Home Tips + Tricks Semantic Censorship Evasion: Example from Libya

As Gaddafi’s scope of influence shrinks to the capital, news out of Libya is that the regime is still not giving in. A video of the dictator’s son has emerged, beating the drums of war and saying to supporters “I am bringing you reinforcements, resources, food, weapons, everything you need. We are doing well.” The violence is likely to continue.

So far, digital technology has not played the prominent role it played in Egypt’s revolution, but at least one interesting digital activism case study has emerged: using online dating sites for activist networking. ABC news reports:

“We used to call it the digital black hole,” said Nasser Wedaddy, a civil rights outreach director for the American Islamic Congress and longtime cyber activist who has worked on cyber outreach efforts in the Middle East for years. “It’s not that they don’t use the Internet. They’re very afraid.”

Activists in Tunisia and Egypt adopted social media on a mass scale, but “for all intents and purposes, in Libya, there isn’t much cyber activism going on,” Wedaddy said….

To avoid detection by Libyan secret police, who monitor Facebook and Twitter, Mahmoudi, the leader of the Ekhtalef (“Difference”) Movement, used what’s considered the Match.com of the Middle East to send coded love letters to rally the revolution.

It was “for the freedom, not for the marriage,” he told ABC News.

Not only are Libyan activists showing their flexibility in switching platforms, they are displaying the same “semantic work-arounds” to censorship that have previously been more visible in China, where images of the cartoon green dam girl were used to critique new censorship software and the terms “grass mud horse” and “river crab” are used to poke fun at online filters to freedom of speech.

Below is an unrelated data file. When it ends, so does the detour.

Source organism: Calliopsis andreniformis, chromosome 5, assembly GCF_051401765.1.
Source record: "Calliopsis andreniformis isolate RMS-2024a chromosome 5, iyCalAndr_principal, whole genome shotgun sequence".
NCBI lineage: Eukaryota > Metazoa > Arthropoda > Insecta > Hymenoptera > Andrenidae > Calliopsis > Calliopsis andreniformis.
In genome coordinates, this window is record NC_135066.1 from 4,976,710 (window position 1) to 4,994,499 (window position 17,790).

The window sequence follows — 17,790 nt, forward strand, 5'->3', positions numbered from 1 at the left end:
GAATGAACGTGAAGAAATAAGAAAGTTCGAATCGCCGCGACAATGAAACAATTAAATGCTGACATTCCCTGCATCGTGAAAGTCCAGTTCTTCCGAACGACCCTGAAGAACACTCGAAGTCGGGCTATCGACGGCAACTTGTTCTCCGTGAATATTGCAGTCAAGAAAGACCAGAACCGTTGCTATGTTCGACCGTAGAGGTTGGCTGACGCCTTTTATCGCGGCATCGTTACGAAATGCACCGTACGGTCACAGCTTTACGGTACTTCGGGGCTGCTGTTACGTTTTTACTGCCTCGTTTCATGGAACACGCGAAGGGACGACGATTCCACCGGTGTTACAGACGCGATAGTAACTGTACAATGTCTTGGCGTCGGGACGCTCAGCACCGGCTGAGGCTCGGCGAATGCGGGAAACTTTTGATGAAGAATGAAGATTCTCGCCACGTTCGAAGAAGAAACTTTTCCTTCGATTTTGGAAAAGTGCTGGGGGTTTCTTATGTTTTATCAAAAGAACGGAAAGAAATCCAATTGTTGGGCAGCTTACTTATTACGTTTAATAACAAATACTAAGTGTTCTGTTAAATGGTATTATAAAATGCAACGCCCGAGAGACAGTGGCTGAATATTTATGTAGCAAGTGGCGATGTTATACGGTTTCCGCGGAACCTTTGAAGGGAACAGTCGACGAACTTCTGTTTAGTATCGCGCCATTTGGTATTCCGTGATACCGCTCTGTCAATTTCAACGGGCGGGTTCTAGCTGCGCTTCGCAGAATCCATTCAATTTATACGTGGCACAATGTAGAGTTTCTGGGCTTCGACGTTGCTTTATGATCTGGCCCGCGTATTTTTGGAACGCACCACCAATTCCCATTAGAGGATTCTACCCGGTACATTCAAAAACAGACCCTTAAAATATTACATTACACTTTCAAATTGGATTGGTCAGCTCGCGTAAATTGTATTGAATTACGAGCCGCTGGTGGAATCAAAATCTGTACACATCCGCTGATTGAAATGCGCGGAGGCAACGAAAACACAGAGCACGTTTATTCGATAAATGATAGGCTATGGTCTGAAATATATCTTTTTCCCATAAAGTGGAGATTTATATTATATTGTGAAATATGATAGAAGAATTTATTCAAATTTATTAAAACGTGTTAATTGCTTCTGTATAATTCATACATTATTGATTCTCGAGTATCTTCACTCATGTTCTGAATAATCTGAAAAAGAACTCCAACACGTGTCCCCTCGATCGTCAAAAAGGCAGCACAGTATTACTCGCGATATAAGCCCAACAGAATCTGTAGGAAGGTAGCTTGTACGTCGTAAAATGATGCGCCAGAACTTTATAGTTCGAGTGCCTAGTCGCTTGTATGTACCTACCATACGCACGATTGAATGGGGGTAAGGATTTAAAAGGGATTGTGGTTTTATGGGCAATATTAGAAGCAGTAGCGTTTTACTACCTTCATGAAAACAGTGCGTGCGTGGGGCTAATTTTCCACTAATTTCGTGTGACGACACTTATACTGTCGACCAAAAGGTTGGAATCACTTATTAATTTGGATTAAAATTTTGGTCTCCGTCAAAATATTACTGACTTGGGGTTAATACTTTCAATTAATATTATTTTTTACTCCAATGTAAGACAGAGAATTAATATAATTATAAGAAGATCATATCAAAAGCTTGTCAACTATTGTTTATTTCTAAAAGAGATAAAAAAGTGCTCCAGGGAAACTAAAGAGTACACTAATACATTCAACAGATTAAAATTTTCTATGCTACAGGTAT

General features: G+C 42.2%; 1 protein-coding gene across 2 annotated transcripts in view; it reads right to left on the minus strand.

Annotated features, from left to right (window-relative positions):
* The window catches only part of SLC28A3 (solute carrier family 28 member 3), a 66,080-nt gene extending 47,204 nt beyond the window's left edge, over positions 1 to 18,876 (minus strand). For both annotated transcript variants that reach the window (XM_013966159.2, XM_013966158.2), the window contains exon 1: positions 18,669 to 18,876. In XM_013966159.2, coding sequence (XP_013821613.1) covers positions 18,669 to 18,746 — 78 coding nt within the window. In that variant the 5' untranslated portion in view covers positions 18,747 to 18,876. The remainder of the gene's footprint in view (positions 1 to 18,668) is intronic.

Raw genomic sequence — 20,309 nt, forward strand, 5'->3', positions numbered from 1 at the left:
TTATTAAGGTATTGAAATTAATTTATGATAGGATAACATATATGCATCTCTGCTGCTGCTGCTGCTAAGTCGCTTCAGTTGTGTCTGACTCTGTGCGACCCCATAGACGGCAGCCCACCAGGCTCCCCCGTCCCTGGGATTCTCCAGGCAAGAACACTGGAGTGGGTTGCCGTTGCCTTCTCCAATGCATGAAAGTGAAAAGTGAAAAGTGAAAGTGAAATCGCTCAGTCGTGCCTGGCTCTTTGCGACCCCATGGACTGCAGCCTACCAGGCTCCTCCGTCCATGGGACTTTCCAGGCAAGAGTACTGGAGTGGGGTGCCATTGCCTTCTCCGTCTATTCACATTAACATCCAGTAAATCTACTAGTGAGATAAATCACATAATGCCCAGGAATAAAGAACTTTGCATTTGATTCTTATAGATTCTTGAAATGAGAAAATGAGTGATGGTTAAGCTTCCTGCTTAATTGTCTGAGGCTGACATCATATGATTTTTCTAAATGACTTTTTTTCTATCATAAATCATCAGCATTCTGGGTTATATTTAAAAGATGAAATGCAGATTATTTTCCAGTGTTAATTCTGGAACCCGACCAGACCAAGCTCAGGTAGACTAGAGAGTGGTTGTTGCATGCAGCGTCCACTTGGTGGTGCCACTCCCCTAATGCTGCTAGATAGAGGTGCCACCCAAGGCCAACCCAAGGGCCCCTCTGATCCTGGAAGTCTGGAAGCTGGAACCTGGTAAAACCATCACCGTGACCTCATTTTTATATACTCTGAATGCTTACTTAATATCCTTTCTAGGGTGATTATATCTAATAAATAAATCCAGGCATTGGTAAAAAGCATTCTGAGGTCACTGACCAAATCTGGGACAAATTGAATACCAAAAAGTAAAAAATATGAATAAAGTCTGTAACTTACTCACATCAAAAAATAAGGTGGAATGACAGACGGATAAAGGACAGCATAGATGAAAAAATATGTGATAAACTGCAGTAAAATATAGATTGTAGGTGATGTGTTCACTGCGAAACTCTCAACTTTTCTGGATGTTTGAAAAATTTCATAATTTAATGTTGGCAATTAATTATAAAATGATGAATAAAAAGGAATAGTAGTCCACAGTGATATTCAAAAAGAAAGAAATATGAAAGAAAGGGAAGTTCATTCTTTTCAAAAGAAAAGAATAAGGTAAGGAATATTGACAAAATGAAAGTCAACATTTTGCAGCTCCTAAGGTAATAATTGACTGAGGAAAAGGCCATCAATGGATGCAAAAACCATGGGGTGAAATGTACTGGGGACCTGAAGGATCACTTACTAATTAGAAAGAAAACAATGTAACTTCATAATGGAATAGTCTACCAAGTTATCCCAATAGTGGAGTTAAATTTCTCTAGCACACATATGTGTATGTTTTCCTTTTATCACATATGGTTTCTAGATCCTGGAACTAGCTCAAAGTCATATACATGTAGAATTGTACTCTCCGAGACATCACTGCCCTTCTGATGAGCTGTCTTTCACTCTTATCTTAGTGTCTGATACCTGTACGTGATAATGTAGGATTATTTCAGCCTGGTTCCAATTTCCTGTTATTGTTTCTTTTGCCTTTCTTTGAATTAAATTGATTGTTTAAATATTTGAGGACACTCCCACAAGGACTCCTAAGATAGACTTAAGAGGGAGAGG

In Libya we are now seeing the same innovation in co-opting apolitical words to discuss political topics undetected, including switching genders to allow male-to-male messaging and using codewords like “Jasmine” to refer to the revolution in Tunisia, and “love” for liberty. Once a connection is made, activists can continue their conversations on less public channels like SMS and Yahoo Messenger.

The conservative [dating site Mawada] doesn’t allow men to communicate with other men, so other revolutionaries posed as women to contact him, assuming aliases like “Sweet Butterfly,” “Opener of the Mountain,” “Girl of the Desert” and “Melody of Torture.”

….They also communicated in code the number of their comrades supporting the revolution. The five Ls in the phrase “I LLLLLove you,” for example, meant they had five people with them. If a supporter wrote, “”My lady, how I want to climb this wall of silence. I want to tell the story of a million hurts. … But I am lost in a labyrinth. Maybe we can meet on Yahoo messenger,” it told the writer to migrate the chat to Yahoo Messenger so as not to raise the suspicion of the monitors, Mahmoudi said.

In the language of social movements, this is a classic example of “tactical innovation,” responding the an opponent’s counter-measures with a creative alternative.

(hat-tip to Patrick Meier for tweeting the ABC article)

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